This page only briefly lists my personal preferences and quirks. For a more factual comparison, please consult one of the more factual sources.
A bit technical web browser. It has a lot of bells and whistles, especially in the preference options, and comes with a lot of extensions and add-ons. The result is that it is not very elegant in user design, but it is very powerful. Hence, it is more suited towards users with more technical requirements. Besides not having the best GUI, it is performance (in terms of speed and memory requirements) is subpar compared against Chrome and Safari.
Under the hood, Firefox uses the Gecko layout engine.
Apple Safari remains a populair browser on OS X. I am skeptical towards it because -despite being a MacFreek- I no longer like Apple. Too much lock-in.
I truly hate that it does not show the "http://" part of a URL, and can't be told to do so, not even by hidden preference. When http://example.com/ is unreachable, I like to copy the hostname, and paste it after a "nslookup " in the browser. This pastes "nslookup http://example.com" instead of "nslookup example.com". This annoys me to great length.
Safari uses the WebKit layout engine, originally a fork of KHTML.
A rather fast browser. I like it for it's speed, and the combination of open source and proprietary features. In particular, the support for both proprietary (MPEG-4/H264) and open source (Ogg, WebM) video formats was always very good.
. Chrome used to have a great user interface, with just the features I needed. Unfortunately, they removed features I needed (like removing the "http://" part of an URL) and added features I did not need. One example is user switching (I already have an OS for user switching).
I've used Chrome as my default browser for a couple of years, but was glad to drop it after an incident where it deleted all my passwords. In this incident, I removed a profile, only to found that it deleted all my passwords, since it was able to look those up in the Keychain. Never mind that other applications (and perhaps other profiles) also needed access to those passwords.
Chrome uses the Blink layout engine, originally a fork of WebKit.
Chromium is the open source variant of Chrome. It lacks some of the Google-integration (which I would consider good), but also lacks some proprietary standards supports, like MPEG-4/H.264 video support (which I consider unfortunate).
Opera is a proprietary browser, nowadays using the Blink layout engine. It is not very common on the desktop, but has considerable market share in embedded hardware (like TV set top boxes). It's rather fast, and memory efficient, while supporting a lot of features, in particular when it comes to standards. Not very surprising considering that it featured employees like Håkon Wium Lie and previously Ian Hickson, lead authors of respectively the CSS and HTML5 standards.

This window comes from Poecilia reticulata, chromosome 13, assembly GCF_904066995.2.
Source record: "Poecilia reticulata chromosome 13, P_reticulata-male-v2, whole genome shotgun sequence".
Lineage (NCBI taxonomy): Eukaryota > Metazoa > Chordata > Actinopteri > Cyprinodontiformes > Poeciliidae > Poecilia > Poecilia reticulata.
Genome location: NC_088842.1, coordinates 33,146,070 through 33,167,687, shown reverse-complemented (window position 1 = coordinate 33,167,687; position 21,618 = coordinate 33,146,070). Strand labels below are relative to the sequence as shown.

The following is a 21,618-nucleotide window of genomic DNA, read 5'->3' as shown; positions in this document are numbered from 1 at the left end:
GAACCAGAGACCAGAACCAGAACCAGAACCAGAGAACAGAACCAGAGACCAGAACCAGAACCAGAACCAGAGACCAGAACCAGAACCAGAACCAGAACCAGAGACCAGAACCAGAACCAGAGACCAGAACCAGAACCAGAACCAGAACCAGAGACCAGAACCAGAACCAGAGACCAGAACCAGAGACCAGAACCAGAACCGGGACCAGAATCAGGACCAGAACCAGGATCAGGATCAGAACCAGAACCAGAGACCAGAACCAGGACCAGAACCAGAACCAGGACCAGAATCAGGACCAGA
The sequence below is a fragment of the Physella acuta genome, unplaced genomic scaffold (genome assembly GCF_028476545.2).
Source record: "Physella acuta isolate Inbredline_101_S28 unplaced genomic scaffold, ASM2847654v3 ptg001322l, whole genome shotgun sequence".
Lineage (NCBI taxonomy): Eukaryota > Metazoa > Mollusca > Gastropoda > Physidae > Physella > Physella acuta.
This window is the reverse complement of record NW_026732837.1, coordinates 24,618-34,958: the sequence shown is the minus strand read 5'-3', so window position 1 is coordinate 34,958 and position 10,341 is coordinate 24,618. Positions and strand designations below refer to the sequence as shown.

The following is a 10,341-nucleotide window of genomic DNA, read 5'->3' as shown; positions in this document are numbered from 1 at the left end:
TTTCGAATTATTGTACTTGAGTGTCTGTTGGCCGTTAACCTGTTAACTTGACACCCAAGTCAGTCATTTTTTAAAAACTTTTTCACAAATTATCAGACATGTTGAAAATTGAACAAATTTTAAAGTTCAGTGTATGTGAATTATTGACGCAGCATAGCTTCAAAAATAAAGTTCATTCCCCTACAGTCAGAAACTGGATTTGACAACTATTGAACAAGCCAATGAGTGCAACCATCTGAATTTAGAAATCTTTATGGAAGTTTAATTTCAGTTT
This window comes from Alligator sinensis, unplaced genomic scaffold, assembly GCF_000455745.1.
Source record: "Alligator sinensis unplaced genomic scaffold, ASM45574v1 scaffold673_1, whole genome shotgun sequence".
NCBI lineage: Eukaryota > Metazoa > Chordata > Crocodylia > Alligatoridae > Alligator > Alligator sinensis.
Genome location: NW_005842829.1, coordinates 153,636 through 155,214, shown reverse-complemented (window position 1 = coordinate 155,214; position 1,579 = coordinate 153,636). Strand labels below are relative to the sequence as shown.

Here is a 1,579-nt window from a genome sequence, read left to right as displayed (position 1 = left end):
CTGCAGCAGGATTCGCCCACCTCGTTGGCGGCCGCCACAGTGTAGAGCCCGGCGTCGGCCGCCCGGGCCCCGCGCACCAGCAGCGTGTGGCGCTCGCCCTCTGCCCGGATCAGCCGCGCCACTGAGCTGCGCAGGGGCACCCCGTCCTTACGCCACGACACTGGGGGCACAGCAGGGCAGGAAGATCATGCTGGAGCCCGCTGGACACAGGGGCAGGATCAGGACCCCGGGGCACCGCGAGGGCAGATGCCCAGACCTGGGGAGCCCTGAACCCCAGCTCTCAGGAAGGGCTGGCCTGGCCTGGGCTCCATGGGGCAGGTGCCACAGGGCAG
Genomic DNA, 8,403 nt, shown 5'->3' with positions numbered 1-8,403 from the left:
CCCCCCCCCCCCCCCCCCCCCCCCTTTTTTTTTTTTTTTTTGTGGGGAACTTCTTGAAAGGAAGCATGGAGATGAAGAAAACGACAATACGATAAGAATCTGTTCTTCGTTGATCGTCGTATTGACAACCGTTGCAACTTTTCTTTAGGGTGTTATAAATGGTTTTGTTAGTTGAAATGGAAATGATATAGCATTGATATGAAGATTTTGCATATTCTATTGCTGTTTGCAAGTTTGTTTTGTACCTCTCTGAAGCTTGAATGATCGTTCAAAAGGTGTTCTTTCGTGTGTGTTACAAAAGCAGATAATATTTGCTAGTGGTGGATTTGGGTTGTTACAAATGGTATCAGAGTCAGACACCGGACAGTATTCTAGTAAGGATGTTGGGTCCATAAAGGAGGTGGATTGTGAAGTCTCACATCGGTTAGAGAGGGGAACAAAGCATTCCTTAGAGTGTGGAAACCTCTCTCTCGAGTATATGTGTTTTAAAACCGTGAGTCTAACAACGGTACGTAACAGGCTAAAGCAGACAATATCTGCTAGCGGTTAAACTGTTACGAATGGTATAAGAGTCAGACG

I love opera for this dedication to standards. Unfortunately, I don't really like the way it implemented bookmarks in the browser: I can't easily create subfolders for bookmarks, the bookmark menu features a clumsy submenu, there are no "save all tabs as bookmarks" or "open all bookmarks in tabs" option. Lastly, their home (dial) page ignores my choice for default search engine.
Opera used to have it's own layout engine, Presto, but switched to Chrome's Blink layout engine.
Maxthon is a relative new browser. It's main selling point was cloud-integration, although other browsers seem to have caught up on that too. I briefly used it, and found it a rather clean browser, but it lacked a feature that would make me switch.
Microsoft Internet Explorer
Internet Explorer is Windows default browser. As such I often have to check it's features when designing a web page.
Internet Explorer uses the Trident layout engine.
Konqueror and Web (Epiphany)
Konqueror is a file-browser annex web browser for KDE. Web (formerly known as Epiphany) is the web browser for Gnome. KDE and Gnome are desktop environment for Linux and BSD. I suspect that Chromium is nowadays the most popular web browser for Linux and BSD. Konqueror is still notable because by default it uses the KHTML layout engine.
I never used Web, so the only opinion I have is about it's name. It has a stupid name.
A text-only web browser. I can't imagine someone still uses Lynx for daily browsing. I still use it to test my basic HTML designs, before applying CSS. I'm not well-versed in accessibility guidelines, but I expect that if a page renders well in Lynx, it's pretty accessible.
There was more ...
I consider the following extensions essential:
- Password manager
- Most browsers on Mac OS X use the Apple Keychain. A notable exception is Firefox, which needs the Keychain Service Integration add-on for that. The Keychain is not perfect (there are issues with "Web form password" versus "Internet password"). Most browsers have a 1password extension as well.
- While I am appreciative of advertisements as a revenue for websites, I really can't stand moving images. They distract me from reading. For that reason, I find an adblocker essential. I regret that this also turns of text-only ads.
- Needed to turn of some of the unnecessary tracking performed on sites. While I don't care tracking to improve website, and even don't mind the occasional sharing of my browsing behaviour for advertisement purposes, I'm annoyed with sites that have 5 to 10 tracking scripts. This slows down sites.
- Terms of Service; Didn't read
- Explains the terms of service in simple terms.
- External bookmark manager
- While most browser support their own cloud-solution, I prefer a cross-browser solution, like delicious.com.